Ah, you see, I don't. I wear a jersey. I grew up in houses without CH. I am a hardy soul.

The temperature in my hall dropped to 10 deg during the coldest nights. But I'm only in the hall for a matter of seconds while I walk to the room I occupy.

Is there such a thing?

How would the remote stat work anyway? How would I connect it to the existing CH system? (I think this is all rather "blue sky" thinking on your part, actually.)
MM
Add pictures here
<% if( /^image/.test(type) ){ %>
<% } %>
<%-name%>
Add image file
Upload
wrote:

I cannot close all the doors and just sit in one room as I have two cats. Therefore I need to have some heat in the hall and landing so that the room I am in is not blasted by cold air from them. And when I am work the heating is off. The cats have fur and not my central heating to keep them warm.

See above re. my cats. And at night my heating is off unless the frost stat kicks in.

Of course. See below for a few examples
http://www.heatingcontrolsonline.co.uk/programmable-thermostats-c-21_31.html

It is not at all "blue sky" thinking. You would connect it to your existing system by following the instructions in the manual or by asking on this newsgroup (I have installed hundreds of them) if you need a little help.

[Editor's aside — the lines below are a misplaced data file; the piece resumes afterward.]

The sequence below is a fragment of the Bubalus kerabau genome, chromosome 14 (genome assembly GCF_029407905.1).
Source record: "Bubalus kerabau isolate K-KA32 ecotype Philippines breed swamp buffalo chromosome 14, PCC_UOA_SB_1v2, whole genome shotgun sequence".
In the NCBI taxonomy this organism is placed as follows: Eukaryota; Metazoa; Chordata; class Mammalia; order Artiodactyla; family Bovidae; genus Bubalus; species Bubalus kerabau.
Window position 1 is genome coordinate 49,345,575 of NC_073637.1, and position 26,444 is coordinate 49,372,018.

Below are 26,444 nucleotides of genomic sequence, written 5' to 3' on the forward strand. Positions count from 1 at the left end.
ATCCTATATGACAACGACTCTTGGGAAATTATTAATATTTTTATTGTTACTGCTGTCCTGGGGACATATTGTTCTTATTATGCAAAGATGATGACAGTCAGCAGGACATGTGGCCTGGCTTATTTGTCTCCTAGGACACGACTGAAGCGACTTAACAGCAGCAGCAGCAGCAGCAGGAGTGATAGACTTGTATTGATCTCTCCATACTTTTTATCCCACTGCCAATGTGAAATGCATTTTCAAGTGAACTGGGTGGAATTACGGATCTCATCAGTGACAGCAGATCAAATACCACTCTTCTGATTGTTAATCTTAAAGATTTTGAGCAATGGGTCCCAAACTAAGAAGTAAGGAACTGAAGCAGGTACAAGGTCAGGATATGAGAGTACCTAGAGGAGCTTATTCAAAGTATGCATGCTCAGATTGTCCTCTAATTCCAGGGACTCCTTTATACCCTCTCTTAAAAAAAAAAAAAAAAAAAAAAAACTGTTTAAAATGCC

You would then control your CH via the wireless room stat. No need to run down to the annex to turn anything on or off.
I appreciate that it is not instantaneous heat from the CH but if you know what time you are going to use your computer room you can set the timer to come on 20 minutes before you go in and leave all the other TRVs in the house on the frost setting. You can also turn the heating off 20 minutes before you leave the room as the heat stored in the radiator will keep the room warm unlike an electric fan.
Cheers
Adam
Add pictures here
<% if( /^image/.test(type) ){ %>
<% } %>
<%-name%>
Add image file
Upload

My last c/h system had fur.. It used to clog up the heat exchanger. ;-)
Al
Add pictures here
<% if( /^image/.test(type) ){ %>
<% } %>
<%-name%>
Add image file
Upload
On Sun, 28 Mar 2010 15:06:13 +0000, Al 1953 wrote:

It obviously wore the wrong type of shoes.
Add pictures here
<% if( /^image/.test(type) ){ %>
<% } %>
<%-name%>
Add image file
Upload
system if it takes that long to have an effect. Mine is 50,000 BTU into a copper heat exchanger into low water content radiators. It takes no more than a few minutes to warm up.
It doesn't hold the heat much either so it doesn't overshoot the programmed temp.
Add pictures here
<% if( /^image/.test(type) ){ %>
<% } %>
<%-name%>
Add image file
Upload

HomeOwnersHub.com is a website for homeowners and building and maintenance pros. It is not affiliated with any of the manufacturers or service providers discussed here. All logos and trade names are the property of their respective owners.